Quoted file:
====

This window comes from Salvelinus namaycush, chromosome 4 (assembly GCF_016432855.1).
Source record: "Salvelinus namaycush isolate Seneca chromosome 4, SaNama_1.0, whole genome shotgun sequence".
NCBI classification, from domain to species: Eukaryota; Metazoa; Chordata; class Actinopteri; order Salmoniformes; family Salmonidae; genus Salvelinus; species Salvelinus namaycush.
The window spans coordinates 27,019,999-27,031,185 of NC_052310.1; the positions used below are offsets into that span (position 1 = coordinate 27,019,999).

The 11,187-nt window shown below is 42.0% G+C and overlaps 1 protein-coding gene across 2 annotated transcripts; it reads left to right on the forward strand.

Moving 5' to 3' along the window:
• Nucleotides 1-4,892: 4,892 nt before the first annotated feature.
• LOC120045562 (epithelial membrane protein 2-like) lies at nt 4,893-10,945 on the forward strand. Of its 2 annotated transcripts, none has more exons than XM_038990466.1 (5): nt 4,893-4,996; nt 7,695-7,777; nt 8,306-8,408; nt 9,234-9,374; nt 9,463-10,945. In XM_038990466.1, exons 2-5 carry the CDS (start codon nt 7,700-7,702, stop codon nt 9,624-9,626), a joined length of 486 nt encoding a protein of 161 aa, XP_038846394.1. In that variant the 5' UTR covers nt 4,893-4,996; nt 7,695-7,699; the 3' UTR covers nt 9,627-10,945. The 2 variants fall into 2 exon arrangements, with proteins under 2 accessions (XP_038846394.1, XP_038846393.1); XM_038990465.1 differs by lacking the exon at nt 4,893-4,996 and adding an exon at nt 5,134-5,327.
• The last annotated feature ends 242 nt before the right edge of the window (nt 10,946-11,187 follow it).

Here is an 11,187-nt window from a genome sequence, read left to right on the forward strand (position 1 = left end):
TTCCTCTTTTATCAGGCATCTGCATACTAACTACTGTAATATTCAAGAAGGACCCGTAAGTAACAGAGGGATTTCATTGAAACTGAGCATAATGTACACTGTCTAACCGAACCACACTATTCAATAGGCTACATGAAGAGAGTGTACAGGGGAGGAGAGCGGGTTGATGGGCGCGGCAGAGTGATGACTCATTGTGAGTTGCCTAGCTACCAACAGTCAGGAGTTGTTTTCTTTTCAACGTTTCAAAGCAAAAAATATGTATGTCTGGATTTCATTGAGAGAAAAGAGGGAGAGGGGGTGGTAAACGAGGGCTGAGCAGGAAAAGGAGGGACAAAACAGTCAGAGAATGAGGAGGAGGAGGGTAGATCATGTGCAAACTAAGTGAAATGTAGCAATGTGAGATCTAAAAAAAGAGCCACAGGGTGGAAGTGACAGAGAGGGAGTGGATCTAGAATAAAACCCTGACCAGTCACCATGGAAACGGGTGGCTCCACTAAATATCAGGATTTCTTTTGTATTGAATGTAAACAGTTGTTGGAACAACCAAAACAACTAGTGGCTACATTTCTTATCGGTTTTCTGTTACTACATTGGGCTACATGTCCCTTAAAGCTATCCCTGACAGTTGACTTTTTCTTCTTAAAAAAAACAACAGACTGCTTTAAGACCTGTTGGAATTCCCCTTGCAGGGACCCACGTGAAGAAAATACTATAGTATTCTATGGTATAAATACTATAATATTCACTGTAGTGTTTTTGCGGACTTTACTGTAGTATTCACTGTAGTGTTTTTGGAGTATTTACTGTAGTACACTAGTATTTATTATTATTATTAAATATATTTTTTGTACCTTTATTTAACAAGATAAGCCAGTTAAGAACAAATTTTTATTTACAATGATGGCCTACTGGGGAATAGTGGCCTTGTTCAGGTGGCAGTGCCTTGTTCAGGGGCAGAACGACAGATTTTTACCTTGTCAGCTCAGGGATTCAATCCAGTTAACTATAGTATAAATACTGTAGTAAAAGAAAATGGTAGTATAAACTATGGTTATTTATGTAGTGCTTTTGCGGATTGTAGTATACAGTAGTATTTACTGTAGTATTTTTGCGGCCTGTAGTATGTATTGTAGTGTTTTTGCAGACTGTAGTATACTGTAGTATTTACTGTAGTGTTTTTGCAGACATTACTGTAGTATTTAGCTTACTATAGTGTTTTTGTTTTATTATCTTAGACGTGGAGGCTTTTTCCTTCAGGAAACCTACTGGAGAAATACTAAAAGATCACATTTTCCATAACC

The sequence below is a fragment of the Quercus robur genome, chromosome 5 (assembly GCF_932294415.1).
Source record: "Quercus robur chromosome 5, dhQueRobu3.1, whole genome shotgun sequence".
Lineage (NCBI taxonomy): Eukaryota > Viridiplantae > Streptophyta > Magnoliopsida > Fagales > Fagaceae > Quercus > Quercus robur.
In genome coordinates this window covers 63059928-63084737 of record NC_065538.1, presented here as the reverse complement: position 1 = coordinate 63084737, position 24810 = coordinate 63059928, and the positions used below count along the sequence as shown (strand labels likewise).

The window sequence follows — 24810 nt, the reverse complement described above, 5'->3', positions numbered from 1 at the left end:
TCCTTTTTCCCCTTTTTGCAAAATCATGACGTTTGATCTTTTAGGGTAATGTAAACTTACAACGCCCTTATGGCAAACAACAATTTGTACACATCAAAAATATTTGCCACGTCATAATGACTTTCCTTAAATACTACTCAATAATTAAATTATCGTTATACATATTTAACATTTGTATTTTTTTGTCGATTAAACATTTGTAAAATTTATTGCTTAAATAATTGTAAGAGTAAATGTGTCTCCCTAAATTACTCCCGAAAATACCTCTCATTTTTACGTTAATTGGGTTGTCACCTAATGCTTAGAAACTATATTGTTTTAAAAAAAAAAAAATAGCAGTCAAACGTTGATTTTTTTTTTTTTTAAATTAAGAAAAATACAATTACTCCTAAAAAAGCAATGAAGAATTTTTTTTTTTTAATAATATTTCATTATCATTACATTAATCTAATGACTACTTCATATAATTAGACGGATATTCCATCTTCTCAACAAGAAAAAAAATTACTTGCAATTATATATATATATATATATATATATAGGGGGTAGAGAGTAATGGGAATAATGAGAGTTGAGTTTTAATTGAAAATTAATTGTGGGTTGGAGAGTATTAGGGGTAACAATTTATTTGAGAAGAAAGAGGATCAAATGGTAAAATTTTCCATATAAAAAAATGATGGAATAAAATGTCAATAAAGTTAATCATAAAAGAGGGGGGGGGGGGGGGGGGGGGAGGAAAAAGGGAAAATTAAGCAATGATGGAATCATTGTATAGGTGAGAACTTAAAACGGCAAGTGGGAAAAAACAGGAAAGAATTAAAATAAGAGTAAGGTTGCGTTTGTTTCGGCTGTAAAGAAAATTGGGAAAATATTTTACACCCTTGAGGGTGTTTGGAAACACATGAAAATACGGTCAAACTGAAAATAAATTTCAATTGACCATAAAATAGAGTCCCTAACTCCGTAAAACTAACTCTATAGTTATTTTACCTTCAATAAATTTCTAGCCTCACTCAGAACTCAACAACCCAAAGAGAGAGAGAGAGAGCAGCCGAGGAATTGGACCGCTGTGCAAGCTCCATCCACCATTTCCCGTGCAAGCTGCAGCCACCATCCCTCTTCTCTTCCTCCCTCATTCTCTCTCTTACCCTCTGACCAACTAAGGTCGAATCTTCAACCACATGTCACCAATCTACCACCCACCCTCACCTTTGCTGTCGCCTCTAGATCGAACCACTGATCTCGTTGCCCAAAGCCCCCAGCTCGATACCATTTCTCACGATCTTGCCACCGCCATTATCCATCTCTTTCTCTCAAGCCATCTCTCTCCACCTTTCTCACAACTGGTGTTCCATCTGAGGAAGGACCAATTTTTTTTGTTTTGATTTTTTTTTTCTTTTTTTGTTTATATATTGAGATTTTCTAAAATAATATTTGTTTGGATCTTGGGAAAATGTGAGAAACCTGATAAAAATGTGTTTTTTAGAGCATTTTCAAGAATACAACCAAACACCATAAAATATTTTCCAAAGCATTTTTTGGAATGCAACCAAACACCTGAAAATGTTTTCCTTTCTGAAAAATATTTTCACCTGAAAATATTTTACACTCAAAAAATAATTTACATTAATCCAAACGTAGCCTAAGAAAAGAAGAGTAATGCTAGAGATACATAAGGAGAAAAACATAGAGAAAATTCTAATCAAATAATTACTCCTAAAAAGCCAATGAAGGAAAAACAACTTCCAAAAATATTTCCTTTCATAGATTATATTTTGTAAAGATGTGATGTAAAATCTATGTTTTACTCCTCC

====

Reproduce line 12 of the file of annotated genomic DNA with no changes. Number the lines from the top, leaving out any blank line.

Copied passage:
The sequence below is a fragment of the Quercus robur genome, chromosome 5 (assembly GCF_932294415.1).